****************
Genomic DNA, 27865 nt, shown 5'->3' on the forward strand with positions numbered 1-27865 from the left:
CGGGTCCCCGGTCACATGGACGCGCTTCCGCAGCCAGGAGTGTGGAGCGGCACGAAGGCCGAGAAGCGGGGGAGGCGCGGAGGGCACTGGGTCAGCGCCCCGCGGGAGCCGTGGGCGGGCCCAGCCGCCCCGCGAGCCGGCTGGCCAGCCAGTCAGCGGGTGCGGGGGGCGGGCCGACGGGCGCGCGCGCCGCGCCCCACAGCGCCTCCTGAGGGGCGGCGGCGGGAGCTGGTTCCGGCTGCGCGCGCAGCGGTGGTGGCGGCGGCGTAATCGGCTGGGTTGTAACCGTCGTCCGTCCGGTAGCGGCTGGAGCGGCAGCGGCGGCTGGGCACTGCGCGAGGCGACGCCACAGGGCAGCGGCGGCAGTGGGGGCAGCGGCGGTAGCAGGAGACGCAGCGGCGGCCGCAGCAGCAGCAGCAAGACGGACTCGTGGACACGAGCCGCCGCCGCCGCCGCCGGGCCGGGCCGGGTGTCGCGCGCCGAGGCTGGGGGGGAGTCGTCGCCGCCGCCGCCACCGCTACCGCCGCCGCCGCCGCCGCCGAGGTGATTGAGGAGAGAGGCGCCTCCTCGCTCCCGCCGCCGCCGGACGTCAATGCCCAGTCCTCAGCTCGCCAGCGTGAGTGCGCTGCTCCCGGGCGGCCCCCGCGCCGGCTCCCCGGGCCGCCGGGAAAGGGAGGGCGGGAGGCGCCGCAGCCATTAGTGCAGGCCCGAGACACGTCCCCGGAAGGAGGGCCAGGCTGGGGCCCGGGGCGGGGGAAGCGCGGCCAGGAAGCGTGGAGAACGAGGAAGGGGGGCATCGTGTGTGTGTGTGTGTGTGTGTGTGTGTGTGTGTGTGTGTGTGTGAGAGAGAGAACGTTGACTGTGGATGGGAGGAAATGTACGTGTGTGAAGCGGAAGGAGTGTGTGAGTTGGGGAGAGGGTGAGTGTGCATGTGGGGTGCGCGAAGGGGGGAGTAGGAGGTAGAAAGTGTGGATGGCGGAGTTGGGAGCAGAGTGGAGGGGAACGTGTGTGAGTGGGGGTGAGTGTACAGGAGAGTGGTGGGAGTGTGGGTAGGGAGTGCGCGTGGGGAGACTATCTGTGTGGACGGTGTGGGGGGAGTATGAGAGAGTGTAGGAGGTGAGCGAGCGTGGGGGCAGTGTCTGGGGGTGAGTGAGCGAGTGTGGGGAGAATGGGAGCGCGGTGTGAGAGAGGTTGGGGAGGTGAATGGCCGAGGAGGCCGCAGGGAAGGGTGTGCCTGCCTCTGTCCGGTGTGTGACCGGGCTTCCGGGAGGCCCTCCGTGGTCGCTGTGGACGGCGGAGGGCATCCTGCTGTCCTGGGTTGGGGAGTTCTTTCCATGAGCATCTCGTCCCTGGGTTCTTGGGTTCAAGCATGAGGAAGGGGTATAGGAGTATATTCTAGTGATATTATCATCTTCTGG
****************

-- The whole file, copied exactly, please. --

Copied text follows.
Genomic DNA, 27865 nt, shown 5'->3' on the forward strand with positions numbered 1-27865 from the left:
CGGGTCCCCGGTCACATGGACGCGCTTCCGCAGCCAGGAGTGTGGAGCGGCACGAAGGCCGAGAAGCGGGGGAGGCGCGGAGGGCACTGGGTCAGCGCCCCGCGGGAGCCGTGGGCGGGCCCAGCCGCCCCGCGAGCCGGCTGGCCAGCCAGTCAGCGGGTGCGGGGGGCGGGCCGACGGGCGCGCGCGCCGCGCCCCACAGCGCCTCCTGAGGGGCGGCGGCGGGAGCTGGTTCCGGCTGCGCGCGCAGCGGTGGTGGCGGCGGCGTAATCGGCTGGGTTGTAACCGTCGTCCGTCCGGTAGCGGCTGGAGCGGCAGCGGCGGCTGGGCACTGCGCGAGGCGACGCCACAGGGCAGCGGCGGCAGTGGGGGCAGCGGCGGTAGCAGGAGACGCAGCGGCGGCCGCAGCAGCAGCAGCAAGACGGACTCGTGGACACGAGCCGCCGCCGCCGCCGCCGGGCCGGGCCGGGTGTCGCGCGCCGAGGCTGGGGGGGAGTCGTCGCCGCCGCCGCCACCGCTACCGCCGCCGCCGCCGCCGCCGAGGTGATTGAGGAGAGAGGCGCCTCCTCGCTCCCGCCGCCGCCGGACGTCAATGCCCAGTCCTCAGCTCGCCAGCGTGAGTGCGCTGCTCCCGGGCGGCCCCCGCGCCGGCTCCCCGGGCCGCCGGGAAAGGGAGGGCGGGAGGCGCCGCAGCCATTAGTGCAGGCCCGAGACACGTCCCCGGAAGGAGGGCCAGGCTGGGGCCCGGGGCGGGGGAAGCGCGGCCAGGAAGCGTGGAGAACGAGGAAGGGGGGCATCGTGTGTGTGTGTGTGTGTGTGTGTGTGTGTGTGTGTGTGTGTGTGAGAGAGAGAACGTTGACTGTGGATGGGAGGAAATGTACGTGTGTGAAGCGGAAGGAGTGTGTGAGTTGGGGAGAGGGTGAGTGTGCATGTGGGGTGCGCGAAGGGGGGAGTAGGAGGTAGAAAGTGTGGATGGCGGAGTTGGGAGCAGAGTGGAGGGGAACGTGTGTGAGTGGGGGTGAGTGTACAGGAGAGTGGTGGGAGTGTGGGTAGGGAGTGCGCGTGGGGAGACTATCTGTGTGGACGGTGTGGGGGGAGTATGAGAGAGTGTAGGAGGTGAGCGAGCGTGGGGGCAGTGTCTGGGGGTGAGTGAGCGAGTGTGGGGAGAATGGGAGCGCGGTGTGAGAGAGGTTGGGGAGGTGAATGGCCGAGGAGGCCGCAGGGAAGGGTGTGCCTGCCTCTGTCCGGTGTGTGACCGGGCTTCCGGGAGGCCCTCCGTGGTCGCTGTGGACGGCGGAGGGCATCCTGCTGTCCTGGGTTGGGGAGTTCTTTCCATGAGCATCTCGTCCCTGGGTTCTTGGGTTCAAGCATGAGGAAGGGGTATAGGAGTATATTCTAGTGATATTATCATCTTCTGG